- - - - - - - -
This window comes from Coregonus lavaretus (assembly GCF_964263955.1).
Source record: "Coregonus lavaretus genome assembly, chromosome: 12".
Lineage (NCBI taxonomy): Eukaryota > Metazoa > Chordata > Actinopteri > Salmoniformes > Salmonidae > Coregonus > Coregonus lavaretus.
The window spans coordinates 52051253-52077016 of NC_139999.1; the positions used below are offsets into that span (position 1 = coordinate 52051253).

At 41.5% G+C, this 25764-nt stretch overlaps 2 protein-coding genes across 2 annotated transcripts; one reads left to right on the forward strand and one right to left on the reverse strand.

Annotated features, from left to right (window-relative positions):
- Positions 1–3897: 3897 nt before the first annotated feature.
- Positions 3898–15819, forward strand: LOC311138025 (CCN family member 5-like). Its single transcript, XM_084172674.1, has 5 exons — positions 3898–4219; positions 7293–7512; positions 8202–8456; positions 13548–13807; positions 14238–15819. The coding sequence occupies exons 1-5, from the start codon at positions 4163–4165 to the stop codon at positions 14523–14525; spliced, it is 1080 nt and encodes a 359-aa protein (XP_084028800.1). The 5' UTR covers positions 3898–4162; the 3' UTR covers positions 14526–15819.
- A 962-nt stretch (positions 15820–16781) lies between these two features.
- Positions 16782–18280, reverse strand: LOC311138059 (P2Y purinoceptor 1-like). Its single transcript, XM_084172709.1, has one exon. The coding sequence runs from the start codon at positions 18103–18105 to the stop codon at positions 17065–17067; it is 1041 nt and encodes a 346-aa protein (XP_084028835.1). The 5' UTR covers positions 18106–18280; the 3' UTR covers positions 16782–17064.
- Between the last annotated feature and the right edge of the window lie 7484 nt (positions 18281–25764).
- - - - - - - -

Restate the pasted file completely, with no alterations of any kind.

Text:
This window comes from Coregonus lavaretus (assembly GCF_964263955.1).
Source record: "Coregonus lavaretus genome assembly, chromosome: 12".
Lineage (NCBI taxonomy): Eukaryota > Metazoa > Chordata > Actinopteri > Salmoniformes > Salmonidae > Coregonus > Coregonus lavaretus.
The window spans coordinates 52051253-52077016 of NC_139999.1; the positions used below are offsets into that span (position 1 = coordinate 52051253).

At 41.5% G+C, this 25764-nt stretch overlaps 2 protein-coding genes across 2 annotated transcripts; one reads left to right on the forward strand and one right to left on the reverse strand.

Annotated features, from left to right (window-relative positions):
- Positions 1–3897: 3897 nt before the first annotated feature.
- Positions 3898–15819, forward strand: LOC311138025 (CCN family member 5-like). Its single transcript, XM_084172674.1, has 5 exons — positions 3898–4219; positions 7293–7512; positions 8202–8456; positions 13548–13807; positions 14238–15819. The coding sequence occupies exons 1-5, from the start codon at positions 4163–4165 to the stop codon at positions 14523–14525; spliced, it is 1080 nt and encodes a 359-aa protein (XP_084028800.1). The 5' UTR covers positions 3898–4162; the 3' UTR covers positions 14526–15819.
- A 962-nt stretch (positions 15820–16781) lies between these two features.
- Positions 16782–18280, reverse strand: LOC311138059 (P2Y purinoceptor 1-like). Its single transcript, XM_084172709.1, has one exon. The coding sequence runs from the start codon at positions 18103–18105 to the stop codon at positions 17065–17067; it is 1041 nt and encodes a 346-aa protein (XP_084028835.1). The 5' UTR covers positions 18106–18280; the 3' UTR covers positions 16782–17064.
- Between the last annotated feature and the right edge of the window lie 7484 nt (positions 18281–25764).